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WWD’s week in quotes, culled from stories that ran the week of May 27 to May 31.

• “We are encouraging international investors not to turn their back on Bangladesh, because the solution is reform, not withdrawal.” — Wendy R. Sherman, U.S. Undersecretary of State for Political Affairs.

• “Lafley was terrific…But let’s not be too romantic and rewrite history.” — Wendy Nicholson, Citi analyst, on A.G. Lafley’s reappointment as ceo of Procter & Gamble, replacing Robert McDonald.

• “In China, we say there are a million logistics providers. Even if a guy has a small truck, he calls himself a logistics company.” — Andre Suguiura, LifeStyle Logistics.

• “We’re so stuffed with clothes, with food, with technology, with stuff that we’re like a pumped-up helium balloon about to burst (of course, some have said I’ve always looked like that). We’re missing the simple joys of life.” — Countess Louise J. Esterhazy.

• “I always say that photographers are known to the greater public for two or three pictures.” — Photographer Rene Burri, commenting on his iconic image of Che Guevara.

• “The big factor is the whole transformation we’ve seen on Black Friday. Now it’s Black Thanksgiving.” — Craig Johnson, president, Customer Growth Partners.

• “I got called back mainly, I suspect, because I was on top of the pile alphabetically.” — Joseph Altuzarra on landing an internship at Marc Jacobs after graduating college.

• “Every season we grow a little more. It’s a little scary, but the more you grow, the more risk you have to take.” — Tim Coppens.

• “Video is really platform specific, like 30 seconds is good for mobile, and if you’re on Facebook, no one really watches for more than 27 seconds.” — Justin Cook, chief marketing officer, Topshop.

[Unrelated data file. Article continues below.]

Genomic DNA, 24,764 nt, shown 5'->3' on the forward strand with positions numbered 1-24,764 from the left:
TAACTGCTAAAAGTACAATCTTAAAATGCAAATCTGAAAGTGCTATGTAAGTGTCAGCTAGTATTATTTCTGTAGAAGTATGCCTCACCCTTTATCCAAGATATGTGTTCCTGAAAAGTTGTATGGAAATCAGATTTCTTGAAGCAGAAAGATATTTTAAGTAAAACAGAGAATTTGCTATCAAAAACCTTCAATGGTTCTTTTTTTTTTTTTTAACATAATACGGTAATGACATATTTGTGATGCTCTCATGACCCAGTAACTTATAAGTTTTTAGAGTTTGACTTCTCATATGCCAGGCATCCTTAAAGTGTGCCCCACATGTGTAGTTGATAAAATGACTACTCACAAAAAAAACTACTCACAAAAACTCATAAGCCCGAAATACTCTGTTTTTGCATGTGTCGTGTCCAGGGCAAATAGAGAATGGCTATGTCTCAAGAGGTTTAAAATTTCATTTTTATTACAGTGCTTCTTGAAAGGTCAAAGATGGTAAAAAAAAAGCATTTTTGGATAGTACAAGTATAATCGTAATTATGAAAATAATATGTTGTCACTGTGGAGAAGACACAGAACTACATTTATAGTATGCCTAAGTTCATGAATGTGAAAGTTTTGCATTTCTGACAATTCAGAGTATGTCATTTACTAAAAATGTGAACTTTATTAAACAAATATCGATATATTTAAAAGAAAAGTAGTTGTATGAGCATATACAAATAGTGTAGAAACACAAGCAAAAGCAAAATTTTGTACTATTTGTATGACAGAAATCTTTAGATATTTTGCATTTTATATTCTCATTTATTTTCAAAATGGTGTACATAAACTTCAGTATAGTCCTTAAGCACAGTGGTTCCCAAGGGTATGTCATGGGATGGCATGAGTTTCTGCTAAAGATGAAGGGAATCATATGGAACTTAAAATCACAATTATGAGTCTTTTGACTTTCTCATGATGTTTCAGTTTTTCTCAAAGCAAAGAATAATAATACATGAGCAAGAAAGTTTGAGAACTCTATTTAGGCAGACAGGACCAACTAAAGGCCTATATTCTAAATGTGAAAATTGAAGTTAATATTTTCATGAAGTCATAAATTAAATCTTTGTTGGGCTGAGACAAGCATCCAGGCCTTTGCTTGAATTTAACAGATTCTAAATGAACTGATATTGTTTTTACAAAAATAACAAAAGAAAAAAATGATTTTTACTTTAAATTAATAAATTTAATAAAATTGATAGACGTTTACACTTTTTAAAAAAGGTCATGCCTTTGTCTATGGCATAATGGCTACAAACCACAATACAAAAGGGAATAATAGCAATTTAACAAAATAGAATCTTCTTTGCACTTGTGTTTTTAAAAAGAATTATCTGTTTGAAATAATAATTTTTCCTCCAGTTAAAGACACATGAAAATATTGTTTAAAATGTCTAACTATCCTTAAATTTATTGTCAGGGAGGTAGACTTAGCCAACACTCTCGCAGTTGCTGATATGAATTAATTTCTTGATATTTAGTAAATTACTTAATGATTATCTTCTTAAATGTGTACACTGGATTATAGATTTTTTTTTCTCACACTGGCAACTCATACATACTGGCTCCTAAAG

• “I have an excuse to get in touch with anyone. I can call Mario Batali. I technically don’t know him, but I can try and get in touch with him and be like, ‘I want to do a cooking event at Fivestory.’ The second you call yourself a lifestyle you have access to anything.” — Claire Distenfeld, founder of New York boutique Fivestory.

• “Give me any fabric and I’ll find a way to express myself.” — Bouchra Jarrar

• “We were both a little star struck. His biggest advice to us was to open a store.” — Rag & Bone’s David Neville, on the time he and partner Marcus Wainwright met Ralph Lauren.

• “It is made with 7 Up, Mountain Dew — whatever green plastic bottles. It features a green shine and a nice hand feel.” — Kara Nicholas, vice president of new product and marketing, Cone Denim, on the the company’s newest denim fabrication.

• “Honestly, I was very disappointed by the way things ended. I’m right back in the gym this summer.” — New York Knicks center Tyson Chandler, on the Knicks elimination from the NBA playoffs.

• “Consumers today have lost their patience with the little spinny wheels.” — Varin van Vuuren, chief marketing officer, Usablenet, a multichannel technology firm.

• “Their bodies are shattered, their economics are shattered, their family lives are shattered.” — Congressman George Miller (D. Calif), on the worker tragedies in Bangladesh.

• “Michael is not commenting on this situation.” — A spokeswoman for designer Michael Graves after bloggers pointed out that his “Bells and Whistles Tea Kettle” bore a quirky resemblance to Adolf Hitler, leading J.C. Penney to pull the item from its stories. Penney’s statement: “Totally unintentional. If we’d designed the kettle to look like something, we would’ve gone with a snowman.”

• “The day I say, ‘I know it all,’ I should stop. I think that one of the most important qualities in a human being is curiosity. And competitiveness is part of that curiosity.” — Oscar de la Renta.

• “I played a part as one of his very numerous models. I worked with him very early in my career until the end. He was someone I loved. Over there, Avenue Marceau, there was a sense of the past. There was something pure. This house was mysterious and captivating, incredibly endearing.” — Carla Bruni Sarkozy on Yves Saint Laurent.

• “This is her game to lose.” — Bill Schmitz, analyst, Deutsche Bank, referring to Deb Henretta as a candidate to be the next ceo at Procter & Gamble.

• “It is a classic example of a bunch of companies facing mass public criticism, flailing about for a public relations solution to a problem that cries out for a real solution.” — Scott Nova, executive director, Worker Rights Consortium, on the Bangladesh accord.

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